Finally a post about something fun! And some photos too!
A few weekends ago we took a quick day-trip over to Îlot Canard to check out what the small islet had to offer. We love snorkeling (and lounging of course) so we packed up a little lunch, our snorkel gear, some sunscreen, and headed to the taxi boats at Anse Vata beach. It was a fairly slow day so we were able to buy our round-trip taxi boat tickets (about 1200 XPF each), hop on the boat, and in about 10 minutes we were hopping off at the islet. Don’t forget your reef shoes as the beach has lots of sharp dead coral and shells in some places – other places are nice soft sand.
Once we were on the island we headed down the pathway to the restaurant where we signed up for a pair of beach chairs and an umbrella. We probably could have managed with a towel on the sand under one of the small trees, but we figured we’d make a day of it and the chairs/umbrella/table were well worth it.
We had been used to snorkeling around in Baie de Citrons and having decent-but-not-amazing visibility. The water by Ilot Canard was incredibly clear and there were tons of big fish, huge corals of all different colors, and plenty to see. We were a little surprised by the strength of the current as we went around the side of the islet but managed just fine.
No post would be complete without some amount of complaining so here it goes: STAY THE HECK OFF THE CORAL YOU IGNORAMUSES! We were amazed and saddened by how many people were walking all over the coral and trashing it with their fins. Do people not realize that touching the coral kills it and it can take hundreds of years to grow back? Places like this are a natural treasure and we want people to be able to enjoy them without killing it all! WTF PEOPLE?! Do people just not know or do they not care? We need the coral police up in this place to tell people to stop standing on the coral or at least construct a sign saying as much.
First thing’s first: the beer options are limited but larger than I thought – there are the 2 nearly identical light lager options (Number One and Manta) that are brewed locally and a few “imports” some of which are also made locally under contract (Heinekin, Leffe, Hoegaarden, Delerium) as well as some French default beers. We’re able to get a few Aussie beers from but they still seem to be mainly light lagers. We ran into one of the head managers at La Grande Brasserie De Nouvelle-Caledonie in the store when we were pickup up a sixer and he heard our american accents. I now have a connect for grain for my own brewing activities. I imagine running into people and having these sorts of connections will be typical considering the size of the island and the town we’re in.
Food prices aren’t as scary as we were lead to believe. I think this is due to us coming from DC where we’ve grown accustomed to expensive food. In Noumea, some things are very expensive but others are very cheap – cheap stuff includes French wine, cheese, and other French products. There are some good deals on produce and fish but you have to shop around. One store has (small, local) pineapples for $3.95 while the one on the other side of the hill sells them for $1.50. The fruit and seafood here kicks a million asses. I’ll do a more detailed writeup of some of the weirdness of food prices soon…
Most days so far we’ve done a bit of beach swimming and snorkeling at Anse Vata or Baie des Citrons and we feel incredibly lucky to have such beautiful places so nearby. It may not be “OMG THE BEST SNORKELING EVER” but it is pretty darn good considering how close it is. The coral near the edges of Baie des Citrons is vibrant and full of a huge variety of fish. We can’t figure out why so many websites say you need to get out of Noumea for decent snorkeling. Our fish ID cards, books, and one particular website have been helpful in IDing some new varieties.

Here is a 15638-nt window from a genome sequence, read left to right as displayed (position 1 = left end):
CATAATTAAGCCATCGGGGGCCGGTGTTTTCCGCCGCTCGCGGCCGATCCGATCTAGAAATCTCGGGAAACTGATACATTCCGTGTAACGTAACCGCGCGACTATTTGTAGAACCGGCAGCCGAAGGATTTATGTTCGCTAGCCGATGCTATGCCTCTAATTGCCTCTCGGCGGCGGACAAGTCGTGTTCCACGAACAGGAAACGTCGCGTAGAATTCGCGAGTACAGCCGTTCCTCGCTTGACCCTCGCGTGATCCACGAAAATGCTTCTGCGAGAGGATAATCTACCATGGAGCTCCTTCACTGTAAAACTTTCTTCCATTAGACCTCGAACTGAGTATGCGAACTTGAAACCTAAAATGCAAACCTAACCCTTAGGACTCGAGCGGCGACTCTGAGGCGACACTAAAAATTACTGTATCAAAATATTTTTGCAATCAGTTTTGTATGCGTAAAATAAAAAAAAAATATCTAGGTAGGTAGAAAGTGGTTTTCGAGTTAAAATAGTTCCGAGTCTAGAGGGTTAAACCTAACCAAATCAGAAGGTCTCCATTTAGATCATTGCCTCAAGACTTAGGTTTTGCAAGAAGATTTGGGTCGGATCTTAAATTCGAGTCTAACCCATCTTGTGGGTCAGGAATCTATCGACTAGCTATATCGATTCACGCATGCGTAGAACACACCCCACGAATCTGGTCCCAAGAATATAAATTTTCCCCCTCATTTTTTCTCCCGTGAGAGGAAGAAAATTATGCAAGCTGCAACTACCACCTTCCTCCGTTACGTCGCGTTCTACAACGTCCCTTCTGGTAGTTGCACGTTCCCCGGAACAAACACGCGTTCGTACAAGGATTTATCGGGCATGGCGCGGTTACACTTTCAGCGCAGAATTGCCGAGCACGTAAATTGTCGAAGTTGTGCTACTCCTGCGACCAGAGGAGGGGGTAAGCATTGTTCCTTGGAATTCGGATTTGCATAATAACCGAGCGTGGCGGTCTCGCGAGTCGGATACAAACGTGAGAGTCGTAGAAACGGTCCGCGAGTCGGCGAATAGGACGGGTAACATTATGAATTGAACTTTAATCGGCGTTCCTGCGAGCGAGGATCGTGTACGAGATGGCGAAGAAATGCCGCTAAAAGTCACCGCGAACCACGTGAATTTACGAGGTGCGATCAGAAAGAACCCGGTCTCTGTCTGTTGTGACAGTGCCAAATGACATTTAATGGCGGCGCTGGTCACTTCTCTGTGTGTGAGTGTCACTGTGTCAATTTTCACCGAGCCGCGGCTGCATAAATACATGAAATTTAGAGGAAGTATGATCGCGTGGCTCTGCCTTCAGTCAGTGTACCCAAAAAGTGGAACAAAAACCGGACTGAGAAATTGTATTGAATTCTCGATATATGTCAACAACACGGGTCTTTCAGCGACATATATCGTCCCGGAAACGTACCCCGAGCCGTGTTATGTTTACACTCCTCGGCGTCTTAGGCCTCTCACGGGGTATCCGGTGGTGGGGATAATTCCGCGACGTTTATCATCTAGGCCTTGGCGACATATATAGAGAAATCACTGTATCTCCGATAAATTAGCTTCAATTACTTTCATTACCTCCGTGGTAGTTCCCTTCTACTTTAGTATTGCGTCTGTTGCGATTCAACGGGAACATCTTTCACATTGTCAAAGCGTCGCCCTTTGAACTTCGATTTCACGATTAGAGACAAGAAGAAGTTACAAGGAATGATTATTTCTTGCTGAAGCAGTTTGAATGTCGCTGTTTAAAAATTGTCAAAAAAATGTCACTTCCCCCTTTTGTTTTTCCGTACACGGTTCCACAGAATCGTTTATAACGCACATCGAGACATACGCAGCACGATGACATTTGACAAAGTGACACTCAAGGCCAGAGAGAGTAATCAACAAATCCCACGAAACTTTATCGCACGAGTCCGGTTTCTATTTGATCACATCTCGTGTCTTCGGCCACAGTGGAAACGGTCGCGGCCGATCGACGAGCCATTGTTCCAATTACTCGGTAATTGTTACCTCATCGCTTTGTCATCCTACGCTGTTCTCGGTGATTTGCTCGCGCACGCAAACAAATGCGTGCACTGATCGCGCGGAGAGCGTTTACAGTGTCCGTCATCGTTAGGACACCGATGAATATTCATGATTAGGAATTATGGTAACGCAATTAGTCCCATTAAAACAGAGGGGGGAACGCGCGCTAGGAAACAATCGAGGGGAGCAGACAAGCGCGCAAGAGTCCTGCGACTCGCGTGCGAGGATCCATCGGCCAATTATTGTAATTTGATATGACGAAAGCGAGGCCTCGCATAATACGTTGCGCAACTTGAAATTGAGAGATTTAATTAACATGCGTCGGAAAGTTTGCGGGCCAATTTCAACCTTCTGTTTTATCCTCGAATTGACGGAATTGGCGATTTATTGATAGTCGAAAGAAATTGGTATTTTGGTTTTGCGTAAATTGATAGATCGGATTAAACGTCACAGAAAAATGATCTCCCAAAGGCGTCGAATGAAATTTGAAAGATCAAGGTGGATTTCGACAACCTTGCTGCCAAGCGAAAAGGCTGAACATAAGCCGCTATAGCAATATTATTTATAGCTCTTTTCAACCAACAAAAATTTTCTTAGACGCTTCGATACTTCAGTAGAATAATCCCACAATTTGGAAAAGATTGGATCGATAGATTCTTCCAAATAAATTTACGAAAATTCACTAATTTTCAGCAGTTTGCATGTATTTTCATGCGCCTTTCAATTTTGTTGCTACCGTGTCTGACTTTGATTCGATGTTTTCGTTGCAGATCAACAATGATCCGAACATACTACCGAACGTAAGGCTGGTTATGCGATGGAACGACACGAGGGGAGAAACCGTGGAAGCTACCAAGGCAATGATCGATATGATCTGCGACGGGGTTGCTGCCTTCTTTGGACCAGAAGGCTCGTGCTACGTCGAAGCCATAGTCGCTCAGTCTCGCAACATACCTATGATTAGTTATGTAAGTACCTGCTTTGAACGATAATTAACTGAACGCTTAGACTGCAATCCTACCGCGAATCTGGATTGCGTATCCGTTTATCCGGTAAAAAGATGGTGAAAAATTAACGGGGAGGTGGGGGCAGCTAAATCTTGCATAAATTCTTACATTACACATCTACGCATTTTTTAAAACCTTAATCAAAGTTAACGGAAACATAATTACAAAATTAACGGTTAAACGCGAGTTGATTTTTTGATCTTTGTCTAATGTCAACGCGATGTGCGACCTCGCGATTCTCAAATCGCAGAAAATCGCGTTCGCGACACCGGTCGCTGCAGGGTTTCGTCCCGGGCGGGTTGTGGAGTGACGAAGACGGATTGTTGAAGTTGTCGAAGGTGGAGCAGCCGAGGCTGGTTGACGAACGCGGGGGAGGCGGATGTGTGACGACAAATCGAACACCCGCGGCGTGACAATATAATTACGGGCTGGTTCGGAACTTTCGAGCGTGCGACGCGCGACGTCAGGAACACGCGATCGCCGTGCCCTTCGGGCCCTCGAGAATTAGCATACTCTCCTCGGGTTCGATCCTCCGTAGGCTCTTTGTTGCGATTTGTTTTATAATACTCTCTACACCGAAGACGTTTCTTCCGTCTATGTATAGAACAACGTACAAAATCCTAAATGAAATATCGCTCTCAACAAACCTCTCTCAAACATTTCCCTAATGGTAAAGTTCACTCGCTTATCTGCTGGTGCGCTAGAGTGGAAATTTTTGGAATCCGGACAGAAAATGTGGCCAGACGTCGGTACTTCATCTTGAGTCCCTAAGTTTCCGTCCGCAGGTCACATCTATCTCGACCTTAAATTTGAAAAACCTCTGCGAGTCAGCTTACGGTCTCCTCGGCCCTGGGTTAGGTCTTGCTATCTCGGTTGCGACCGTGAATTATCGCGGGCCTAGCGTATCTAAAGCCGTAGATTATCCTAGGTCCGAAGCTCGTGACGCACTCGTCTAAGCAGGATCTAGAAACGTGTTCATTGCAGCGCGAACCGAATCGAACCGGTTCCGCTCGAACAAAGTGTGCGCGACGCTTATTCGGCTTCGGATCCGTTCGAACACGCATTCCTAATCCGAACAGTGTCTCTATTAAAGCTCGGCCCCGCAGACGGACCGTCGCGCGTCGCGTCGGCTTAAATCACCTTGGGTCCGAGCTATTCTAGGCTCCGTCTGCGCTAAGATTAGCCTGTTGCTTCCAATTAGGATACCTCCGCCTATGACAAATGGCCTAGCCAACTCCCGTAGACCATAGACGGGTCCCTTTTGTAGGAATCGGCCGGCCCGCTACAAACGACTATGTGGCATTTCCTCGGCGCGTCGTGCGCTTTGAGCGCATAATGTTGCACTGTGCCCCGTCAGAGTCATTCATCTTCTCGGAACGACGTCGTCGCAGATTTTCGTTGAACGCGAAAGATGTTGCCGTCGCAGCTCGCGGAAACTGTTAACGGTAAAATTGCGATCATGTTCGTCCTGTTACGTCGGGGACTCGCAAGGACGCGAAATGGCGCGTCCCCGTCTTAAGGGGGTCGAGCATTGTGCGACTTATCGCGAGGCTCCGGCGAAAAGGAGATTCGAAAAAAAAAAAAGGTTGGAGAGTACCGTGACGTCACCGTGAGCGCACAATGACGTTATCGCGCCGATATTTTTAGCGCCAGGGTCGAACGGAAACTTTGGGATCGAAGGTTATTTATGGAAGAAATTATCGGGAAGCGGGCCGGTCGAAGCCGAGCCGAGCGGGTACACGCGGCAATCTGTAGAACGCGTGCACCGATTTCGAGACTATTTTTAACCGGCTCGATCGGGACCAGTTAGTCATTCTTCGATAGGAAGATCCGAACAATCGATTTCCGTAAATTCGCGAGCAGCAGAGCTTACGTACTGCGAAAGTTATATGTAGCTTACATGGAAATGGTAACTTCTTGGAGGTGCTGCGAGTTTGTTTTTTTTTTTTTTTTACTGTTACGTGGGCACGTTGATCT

Although we haven’t had much time to do a lot of exploring of the city of Noumea yet, my first impression is that it will be a great place to live. People are very friendly and eager to help – especially the folks in our neighborhood have been very gracious in hosting dinners, giving us tours, and promises of boat excursions. The French way of driving is a little stressful (drive really fast and get out of my way!) but a few years of driving in DC has prepared us well. One of the next things on our list is to get a car. Walking to some places is an option but a car is almost essential to get to the stores beyond the supermarket nearest us. There’s also a large lack of sidewalks even though there are usually a lot of people walking about. Protip: when you’re crossing the street, DON’T assume the drivers will stop for you.
Not speaking french has made some things difficult but gesticulating and horribly butchered words have seemed to do the trick for buying groceries, getting cell phones set up, etc.. There is usually someone that can speak enough English to help us get what we need.
Our shipment of household goods is scheduled to arrive in the next few months and it will be good to have some of our things like kitchen knives, dish rags, ice cube trays, and other small things that you don’t really think about until you don’t have them. I don’t think the bicycles will get much use considering how fast people drive here and with all of the blind corners and hills. The motorcycle on the other hand… And the hammock… lets not forget the hammock.
Hello everyone. Since we’re moving to New Caledonia and information about it, especially in English, has proven to be difficult to find online, I’m going to be writing about our experience moving from Washington, DC, USA to Noumea, New Caledonia. Since I’m a computer guy, there’s sure to be some content on techy things as well as other interesting stories and helpful information. Hopefully this will help us to stay in touch with all of our friends back home and around the world as we take on this new adventure.